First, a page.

McCain rips Pentagon chief over ISIS strategy

McCain rips Pentagon chief over ISIS strategy
© Francis Rivera

Sen. John McCainJohn Sidney McCainMeghan McCain to Trump: 'Thanks for the publicity' Grant Woods, longtime friend of McCain and former Arizona AG, dies at 67 Will Trump choose megalomania over country? MORE (R-Ariz.) went straight for the jugular in questioning Defense Secretary Ash Carter at a Tuesday Senate hearing on the Obama administration's strategy against the Islamic State in Iraq and Syria.

McCain criticized President Obama's comments at the Pentagon on Monday citing recent progress against ISIS as delusional, and he ripped Carter over the Pentagon's slowness in training Syrian rebels. 


He said ISIS overall is gaining territory in Iraq and Syria and that there is "no compelling reason" to believe the administration's strategy is going to succeed in limiting the group. 

McCain disparaged the Pentagon for failing to provide military support to the few Syrian rebels it is training after Carter said the military would decide how to provide support once they are in the field.

"Well, that's of small comfort to those people you're recruiting now, that that decision will be made later on," McCain said pointedly. "Is that fair to these young men to say we are sending you in to fight ISIS only, and by the way, we will decide on the policy whether to defend you if you are barrel bombed?"

Carter, who revealed earlier that only 60 rebels were being trained so far, said the rebels "know that we will provide support to them," but added, "we have not told them that yet." 

McCain, who has championed support for the Syrian rebels, replied with disbelief: "You have not told them that. So you're recruiting people and not telling them that they're going to defend them because you haven't made the decision yet, and yet you want to train them quickly and send them in."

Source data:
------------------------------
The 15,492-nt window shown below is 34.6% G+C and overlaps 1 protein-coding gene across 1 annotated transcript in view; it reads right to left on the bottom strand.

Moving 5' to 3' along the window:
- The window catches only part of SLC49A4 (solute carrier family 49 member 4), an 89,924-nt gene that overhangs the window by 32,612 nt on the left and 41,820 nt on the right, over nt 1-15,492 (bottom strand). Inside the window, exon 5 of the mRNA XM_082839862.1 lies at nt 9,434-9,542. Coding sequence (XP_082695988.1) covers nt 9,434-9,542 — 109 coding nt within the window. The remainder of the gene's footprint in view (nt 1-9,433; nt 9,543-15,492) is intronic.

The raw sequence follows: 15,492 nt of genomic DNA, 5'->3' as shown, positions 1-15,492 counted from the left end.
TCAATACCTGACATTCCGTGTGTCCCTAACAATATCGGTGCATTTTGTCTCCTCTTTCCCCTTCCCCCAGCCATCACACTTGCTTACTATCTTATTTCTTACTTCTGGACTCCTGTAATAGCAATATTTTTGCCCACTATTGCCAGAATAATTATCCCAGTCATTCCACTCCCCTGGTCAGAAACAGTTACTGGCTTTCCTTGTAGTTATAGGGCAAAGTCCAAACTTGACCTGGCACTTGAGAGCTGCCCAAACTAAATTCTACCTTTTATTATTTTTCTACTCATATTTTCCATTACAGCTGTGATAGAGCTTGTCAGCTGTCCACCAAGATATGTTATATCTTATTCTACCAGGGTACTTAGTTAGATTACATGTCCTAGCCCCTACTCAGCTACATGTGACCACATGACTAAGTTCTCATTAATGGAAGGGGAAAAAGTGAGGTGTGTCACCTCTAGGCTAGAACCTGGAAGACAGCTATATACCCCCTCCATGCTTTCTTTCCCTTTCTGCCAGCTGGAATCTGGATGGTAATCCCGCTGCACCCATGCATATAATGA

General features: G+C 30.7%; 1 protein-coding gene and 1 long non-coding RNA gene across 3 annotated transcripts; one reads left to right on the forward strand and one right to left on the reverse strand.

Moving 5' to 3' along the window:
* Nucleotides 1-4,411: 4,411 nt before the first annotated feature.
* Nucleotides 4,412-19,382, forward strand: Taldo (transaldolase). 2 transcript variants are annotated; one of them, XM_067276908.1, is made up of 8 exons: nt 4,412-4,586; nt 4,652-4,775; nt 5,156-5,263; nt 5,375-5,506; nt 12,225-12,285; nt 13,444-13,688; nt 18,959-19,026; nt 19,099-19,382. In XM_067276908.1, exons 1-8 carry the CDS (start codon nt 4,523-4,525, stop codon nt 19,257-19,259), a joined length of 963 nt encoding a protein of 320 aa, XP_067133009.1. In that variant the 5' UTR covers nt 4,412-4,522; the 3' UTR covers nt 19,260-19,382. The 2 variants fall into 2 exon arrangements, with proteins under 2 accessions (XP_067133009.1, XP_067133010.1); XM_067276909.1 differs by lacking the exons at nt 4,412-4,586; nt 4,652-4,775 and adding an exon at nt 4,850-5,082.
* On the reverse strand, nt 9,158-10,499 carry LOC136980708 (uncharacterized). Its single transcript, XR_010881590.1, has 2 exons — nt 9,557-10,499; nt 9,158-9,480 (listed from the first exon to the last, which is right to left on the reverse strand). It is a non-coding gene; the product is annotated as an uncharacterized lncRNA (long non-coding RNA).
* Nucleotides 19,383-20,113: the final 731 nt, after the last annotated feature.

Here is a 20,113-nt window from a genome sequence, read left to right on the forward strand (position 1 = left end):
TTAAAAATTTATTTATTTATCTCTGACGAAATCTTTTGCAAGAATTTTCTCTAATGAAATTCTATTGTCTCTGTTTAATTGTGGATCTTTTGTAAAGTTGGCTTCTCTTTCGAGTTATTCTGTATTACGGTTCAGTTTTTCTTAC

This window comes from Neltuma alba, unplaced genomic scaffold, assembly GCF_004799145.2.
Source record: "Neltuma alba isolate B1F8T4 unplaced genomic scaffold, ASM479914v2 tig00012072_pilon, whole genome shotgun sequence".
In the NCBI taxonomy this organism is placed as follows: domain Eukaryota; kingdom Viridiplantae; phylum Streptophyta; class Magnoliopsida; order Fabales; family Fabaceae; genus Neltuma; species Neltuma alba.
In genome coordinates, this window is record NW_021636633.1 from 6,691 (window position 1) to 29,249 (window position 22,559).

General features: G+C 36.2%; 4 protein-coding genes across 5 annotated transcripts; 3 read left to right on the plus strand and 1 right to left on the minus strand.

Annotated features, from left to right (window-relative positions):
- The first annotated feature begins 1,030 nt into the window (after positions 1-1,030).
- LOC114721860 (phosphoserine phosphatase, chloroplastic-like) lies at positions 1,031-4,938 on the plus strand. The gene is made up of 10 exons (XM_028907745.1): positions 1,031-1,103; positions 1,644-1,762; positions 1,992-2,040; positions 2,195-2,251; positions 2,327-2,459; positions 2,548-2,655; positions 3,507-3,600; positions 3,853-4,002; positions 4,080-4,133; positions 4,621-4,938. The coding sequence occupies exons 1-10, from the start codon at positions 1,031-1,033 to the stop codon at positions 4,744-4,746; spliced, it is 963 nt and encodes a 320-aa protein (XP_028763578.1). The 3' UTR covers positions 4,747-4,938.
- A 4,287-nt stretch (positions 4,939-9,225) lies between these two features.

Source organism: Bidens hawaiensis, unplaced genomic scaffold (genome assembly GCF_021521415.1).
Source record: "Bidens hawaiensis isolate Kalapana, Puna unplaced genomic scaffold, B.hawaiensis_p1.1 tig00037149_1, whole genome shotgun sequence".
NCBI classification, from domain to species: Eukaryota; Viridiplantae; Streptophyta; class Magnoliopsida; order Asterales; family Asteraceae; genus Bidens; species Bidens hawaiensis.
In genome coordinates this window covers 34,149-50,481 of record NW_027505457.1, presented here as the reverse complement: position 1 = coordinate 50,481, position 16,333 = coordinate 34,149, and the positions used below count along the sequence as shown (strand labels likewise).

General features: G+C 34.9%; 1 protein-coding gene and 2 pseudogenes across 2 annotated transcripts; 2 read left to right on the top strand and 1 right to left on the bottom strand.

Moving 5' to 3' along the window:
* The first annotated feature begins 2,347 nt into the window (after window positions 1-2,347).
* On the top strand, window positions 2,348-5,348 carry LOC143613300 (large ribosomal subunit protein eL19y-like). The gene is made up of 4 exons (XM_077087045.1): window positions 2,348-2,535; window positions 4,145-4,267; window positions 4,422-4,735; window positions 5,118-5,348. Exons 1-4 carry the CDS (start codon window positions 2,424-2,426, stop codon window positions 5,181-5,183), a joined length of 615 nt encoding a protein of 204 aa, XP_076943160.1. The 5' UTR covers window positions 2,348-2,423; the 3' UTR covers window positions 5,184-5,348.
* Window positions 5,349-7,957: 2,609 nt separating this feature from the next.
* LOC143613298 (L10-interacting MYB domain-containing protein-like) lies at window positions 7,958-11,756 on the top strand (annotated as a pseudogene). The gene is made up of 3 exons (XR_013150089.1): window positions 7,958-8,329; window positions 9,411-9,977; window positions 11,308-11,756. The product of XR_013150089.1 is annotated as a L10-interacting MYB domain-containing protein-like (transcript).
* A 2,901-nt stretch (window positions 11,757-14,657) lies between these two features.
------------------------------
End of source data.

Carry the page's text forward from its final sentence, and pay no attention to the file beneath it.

McCain, who has a reputation for skewering witnesses, also tore into Carter over the president's threat to veto the National Defense Authorization Act and the administration's unwillingness to provide arms to rebels in Ukraine.

McCain recalled comments Carter had made at his confirmation hearing earlier this year in support of arming the Ukrainian forces fighting Russian-backed separatists and asked him if he still supported doing that. 

As Carter stammered, McCain asked: "Are you still inclined of providing arms to Ukraine? Please, Mr. Secretary?"

"Yes, I haven't changed my views," Carter said. McCain replied, "OK. Thank you. That's a simple answer to a simple question." 

Carter tried to add, "But if I can just..." before McCain cut him off.

"No, because I've only got two minutes left," McCain growled. 

McCain was a strong supporter of Carter during his nomination process and often speaks highly of him. 

McCain even suggested last month that Carter could be retained by the next administration in 2016. The two strode into the hearing room together, smiling.  

While McCain has previously spoken ill of the other witness, Chairman of the Joint Chiefs of Staff Gen. Martin Dempsey, the two largely avoided contact.